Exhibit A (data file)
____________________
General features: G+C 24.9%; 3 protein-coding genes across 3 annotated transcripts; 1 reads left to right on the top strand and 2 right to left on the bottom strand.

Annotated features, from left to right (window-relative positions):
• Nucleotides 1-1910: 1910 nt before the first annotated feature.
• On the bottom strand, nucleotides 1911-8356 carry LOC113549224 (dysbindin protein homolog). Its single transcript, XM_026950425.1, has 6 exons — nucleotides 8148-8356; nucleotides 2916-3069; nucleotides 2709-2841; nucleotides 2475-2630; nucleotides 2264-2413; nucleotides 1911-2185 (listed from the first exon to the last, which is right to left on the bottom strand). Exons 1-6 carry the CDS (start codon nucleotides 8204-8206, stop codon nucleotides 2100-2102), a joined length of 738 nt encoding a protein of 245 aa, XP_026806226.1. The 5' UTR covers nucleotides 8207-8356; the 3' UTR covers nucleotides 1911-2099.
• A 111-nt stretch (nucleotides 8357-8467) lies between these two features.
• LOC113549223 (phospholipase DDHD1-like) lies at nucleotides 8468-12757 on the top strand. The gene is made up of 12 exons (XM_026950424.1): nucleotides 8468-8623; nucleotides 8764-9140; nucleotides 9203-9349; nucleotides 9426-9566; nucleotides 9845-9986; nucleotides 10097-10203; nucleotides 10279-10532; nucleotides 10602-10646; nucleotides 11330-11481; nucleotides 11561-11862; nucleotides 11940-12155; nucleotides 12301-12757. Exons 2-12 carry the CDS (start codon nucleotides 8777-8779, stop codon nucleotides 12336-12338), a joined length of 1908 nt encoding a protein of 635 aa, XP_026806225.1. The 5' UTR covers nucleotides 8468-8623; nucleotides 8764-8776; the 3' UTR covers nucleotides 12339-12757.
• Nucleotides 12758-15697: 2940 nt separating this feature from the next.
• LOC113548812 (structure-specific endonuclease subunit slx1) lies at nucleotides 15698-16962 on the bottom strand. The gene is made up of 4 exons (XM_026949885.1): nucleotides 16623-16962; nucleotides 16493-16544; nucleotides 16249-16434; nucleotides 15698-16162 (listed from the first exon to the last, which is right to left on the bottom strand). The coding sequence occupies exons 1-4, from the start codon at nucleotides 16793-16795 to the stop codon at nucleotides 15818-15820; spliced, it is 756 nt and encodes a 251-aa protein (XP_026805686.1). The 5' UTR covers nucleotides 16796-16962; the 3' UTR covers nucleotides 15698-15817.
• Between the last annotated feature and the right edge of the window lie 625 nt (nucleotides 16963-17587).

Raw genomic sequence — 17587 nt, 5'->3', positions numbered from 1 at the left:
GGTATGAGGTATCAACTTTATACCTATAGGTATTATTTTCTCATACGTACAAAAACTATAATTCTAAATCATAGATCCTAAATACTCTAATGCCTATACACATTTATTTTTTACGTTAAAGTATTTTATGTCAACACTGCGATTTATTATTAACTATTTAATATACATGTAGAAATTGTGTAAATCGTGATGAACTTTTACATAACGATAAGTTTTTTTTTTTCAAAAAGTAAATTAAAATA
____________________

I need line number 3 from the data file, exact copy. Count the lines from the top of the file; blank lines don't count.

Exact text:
• Nucleotides 1-1910: 1910 nt before the first annotated feature.